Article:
A Horse's Last Act of Service

lelliott19

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1st Sgt. William A. Brown; Stanford’s Mississippi Battery
Jan 2, 1863 Breckinridge’s charge - Battle of Stones River


"The shells seemed to explode amongst us every second, and there was not an instant that a shot did not hiss by. Before I dismounted, my little bay horse had his hind leg nearly torn off by a piece of shell that seemed to burst in six feet of my face. At the order to retire I remounted him and his last act of service was to carry me out of danger. A hundred yards or so from the guns I dismounted and led on after the limbers. … At our former position, I took my bridle and saddle off my wounded horse and put them on a spare horse.

As the faithful animal stood there bleeding and shivering with pain, and I powerless to help him in return for the great service he had rendered me at Shiloh*, I could not (keep from crying) …, and when we drove off and left him, I could not have felt it more keenly had I been leaving a wounded human friend. I never saw him again. I suppose he died near the place I left him.”


Stones River Battlefield archives, courtesy Stanford’s Mississippi Battery, Inc.
http://www.midtneyewitnesses.com/eyewitness-book-series/stones-river/confederate-soldier

*Edit: See post #6 below to learn of the "great service" the Little Bay horse rendered at Shiloh.
 
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lelliott19

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1st Sgt. William A. Brown; Stanford’s Mississippi Battery
Battle of Shiloh

April 6, 1862


“Before we could get the gun limbered, two more of our horses were shot down and it was no longer within our power to save our gun, and in fact we were literally in the midst of the enemy. ...Guns were firing and balls singing on every side. Just as I had settled in the saddle and before my horse had made half a dozen jumps a minnie ball was through the upper part of my thigh cutting the cantle of my saddle before it struck me, then passing through my leg in a downward direction and spending its force against the front of the saddle, it passed down inside my pants and finally rested in my boot, where I, or rather the doctor, found it after we got back to Corinth.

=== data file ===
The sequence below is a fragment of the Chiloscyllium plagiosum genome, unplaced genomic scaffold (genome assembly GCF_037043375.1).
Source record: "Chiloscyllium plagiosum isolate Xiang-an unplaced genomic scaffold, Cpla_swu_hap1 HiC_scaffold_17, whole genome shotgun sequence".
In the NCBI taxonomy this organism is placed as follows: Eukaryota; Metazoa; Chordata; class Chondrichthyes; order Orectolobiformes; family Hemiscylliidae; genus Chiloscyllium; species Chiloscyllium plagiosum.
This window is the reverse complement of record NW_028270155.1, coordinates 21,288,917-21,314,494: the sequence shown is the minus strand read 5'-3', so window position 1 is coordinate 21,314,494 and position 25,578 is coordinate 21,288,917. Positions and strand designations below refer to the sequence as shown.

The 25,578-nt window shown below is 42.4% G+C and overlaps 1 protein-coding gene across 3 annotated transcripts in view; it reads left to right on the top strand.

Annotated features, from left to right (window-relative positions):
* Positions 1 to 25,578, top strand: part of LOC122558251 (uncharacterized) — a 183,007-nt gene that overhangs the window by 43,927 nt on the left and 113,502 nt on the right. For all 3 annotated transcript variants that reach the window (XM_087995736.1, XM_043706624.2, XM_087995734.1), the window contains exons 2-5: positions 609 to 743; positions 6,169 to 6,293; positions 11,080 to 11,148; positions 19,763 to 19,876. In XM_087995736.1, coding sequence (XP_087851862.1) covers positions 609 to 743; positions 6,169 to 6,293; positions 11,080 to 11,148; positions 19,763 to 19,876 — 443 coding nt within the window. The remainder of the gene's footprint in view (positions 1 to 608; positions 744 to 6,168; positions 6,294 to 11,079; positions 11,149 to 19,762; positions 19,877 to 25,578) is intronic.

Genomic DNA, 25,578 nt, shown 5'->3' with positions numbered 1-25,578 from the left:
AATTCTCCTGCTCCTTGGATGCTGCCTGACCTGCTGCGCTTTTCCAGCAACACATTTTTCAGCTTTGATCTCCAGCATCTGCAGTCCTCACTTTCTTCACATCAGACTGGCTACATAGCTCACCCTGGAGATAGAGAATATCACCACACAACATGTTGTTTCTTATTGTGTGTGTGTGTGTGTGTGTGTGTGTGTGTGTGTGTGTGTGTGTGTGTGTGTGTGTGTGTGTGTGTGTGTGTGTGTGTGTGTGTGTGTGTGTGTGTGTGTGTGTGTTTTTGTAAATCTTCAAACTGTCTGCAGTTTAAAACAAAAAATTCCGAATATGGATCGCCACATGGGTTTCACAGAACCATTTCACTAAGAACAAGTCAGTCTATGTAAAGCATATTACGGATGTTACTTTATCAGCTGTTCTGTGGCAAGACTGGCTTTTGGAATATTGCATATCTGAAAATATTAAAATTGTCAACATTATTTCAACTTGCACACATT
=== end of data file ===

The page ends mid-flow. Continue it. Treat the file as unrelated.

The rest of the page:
The shock from the wound was very severe; even at the instant of receiving it. ….and was surprised after passing my hand beneath my leg to see if it was broken to find my hand covered with blood. I did not check my horse while making this investigation, but let him “have his own sweet will” which inclined him then to get away from bad company. …..Soon after I had passed our advancing line, I began to turn sick from the wound and thought I must fall from my horse. …Sagt[sic] Duncan rode on with me. He promised to put me back on my horse again should I fall off as I was still very sick, and had to put my arms around my horse’s neck to keep from falling into the hands of the Yankees. That and death were equally balanced. ….At the field hospital I was taken from my horse….”


http://www.nps.gov/stri/learn/historyculture/upload/Brown_W_A_diary_pt3.pdf
 
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